Illicit drugs are categorized that way because of the damage they do to the human body and mind. No matter what drug you’re on, it’s dangerous to your health. Documented cases of people overdosing the first time they ever took a drug are reported everywhere. And if you’re one of the many who have been able to handle drug use consistently, the long-term effect on your body is already taking place.
You only have one health; what you do today impacts your future. As much as you probably don’t want to hear it, you should learn the long-term effect of drug use on your body. This guide is a quick, non-sugar-coated explanation in basic terms to help you see what’s going on under the surface.
Factors That Affect the Severity of Symptoms
Before you start the process of learning what’s going on in your body, let’s first clarify that there are different levels of severity. These factors will usually, but not always, play a role in how much of each symptom you can expect to deal with:
- How long you’ve been on the drug, including previous periods of use when you quit but restarted
- Other drugs that you’ve used in addition to or in place of your current addiction
- How frequently you use or have used the drug
- The type of drug (some drugs do more damage to your brain and body than others)
- The legitimacy of the drug (“street” drugs are often laced with chemicals that make them even more dangerous than their untainted counterparts)
- The method of consumption of the drug (smoked, snorted, injected)
- The typical dosage consumed per use
- Your individual makeup, including your mental health, family history, diet, age, and previous drug history
These factors all play a huge role in how your drug use will impact your body. The sooner you get into a drug and alcohol rehabilitation facility, the less severe long-term consequences you’ll likely have.
Not including the permanent damage that the drugs are doing to your brain and mental health, the long-term effects of drug use are serious.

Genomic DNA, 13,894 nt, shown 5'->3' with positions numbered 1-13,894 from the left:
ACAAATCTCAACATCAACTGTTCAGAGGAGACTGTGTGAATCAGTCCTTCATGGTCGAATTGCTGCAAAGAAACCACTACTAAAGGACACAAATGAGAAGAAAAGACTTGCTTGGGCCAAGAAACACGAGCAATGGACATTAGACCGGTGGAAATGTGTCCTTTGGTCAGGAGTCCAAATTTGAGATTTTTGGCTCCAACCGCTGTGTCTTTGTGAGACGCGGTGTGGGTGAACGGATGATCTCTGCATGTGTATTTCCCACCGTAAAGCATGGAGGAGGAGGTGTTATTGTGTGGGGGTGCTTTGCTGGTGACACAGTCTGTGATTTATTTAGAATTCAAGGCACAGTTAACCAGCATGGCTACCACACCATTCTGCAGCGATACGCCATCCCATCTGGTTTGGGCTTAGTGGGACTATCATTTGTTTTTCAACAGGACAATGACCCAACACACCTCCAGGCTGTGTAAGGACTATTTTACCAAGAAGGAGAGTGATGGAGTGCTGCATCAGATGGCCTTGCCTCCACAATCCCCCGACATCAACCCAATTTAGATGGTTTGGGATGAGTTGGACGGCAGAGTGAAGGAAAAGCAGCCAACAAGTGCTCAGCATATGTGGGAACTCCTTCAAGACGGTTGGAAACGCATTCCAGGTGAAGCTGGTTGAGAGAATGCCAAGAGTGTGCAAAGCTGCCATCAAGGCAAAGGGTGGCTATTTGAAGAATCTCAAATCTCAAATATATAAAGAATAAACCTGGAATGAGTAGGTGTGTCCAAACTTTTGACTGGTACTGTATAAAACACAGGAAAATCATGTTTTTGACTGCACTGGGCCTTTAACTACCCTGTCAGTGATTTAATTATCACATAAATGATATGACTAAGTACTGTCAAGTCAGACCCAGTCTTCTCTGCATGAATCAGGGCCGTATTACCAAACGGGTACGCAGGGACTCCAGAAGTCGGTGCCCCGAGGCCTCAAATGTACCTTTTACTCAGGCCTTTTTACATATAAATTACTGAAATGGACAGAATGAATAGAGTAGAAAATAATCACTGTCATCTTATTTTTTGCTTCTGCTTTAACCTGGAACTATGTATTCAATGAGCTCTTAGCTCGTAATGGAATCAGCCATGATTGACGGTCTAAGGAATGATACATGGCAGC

Your body will undergo symptoms that range from mild and annoying to severe and life-threatening. Almost every organ and system in you ends up affected by drug use, including:
- Cardiovascular issues that affect your heart and result in long-term cardiovascular disease. Heart failure is especially common in injectable drug users.
- Respiratory system problems, making it difficult for your lungs to do their job. Emphysema, lung cancer, and other respiratory diseases can be deadly.
- Kidney failure, which can be life-threatening. Your kidneys are necessary to cleanse your body of toxins. These pile up when the kidney is damaged, and dozens of chronic medical conditions can be the result.
- Liver damage, usually the result of heroin or opioid use, is made worse with alcohol abuse. Liver failure can be life-threatening.
- Stomach and intestine problems happen in the gastrointestinal system. While these aren’t always life threatening, they can be painful, resulting in acid reflux and constipation.
The sooner you’re able to quit using drugs and alcohol, the faster your body can work on repairing itself.
Without the toxins and harmful chemicals that you’re putting into your system with drug use, your body can work magical changes. Over time, though, the long-term effects are too far gone to fix, even with magic.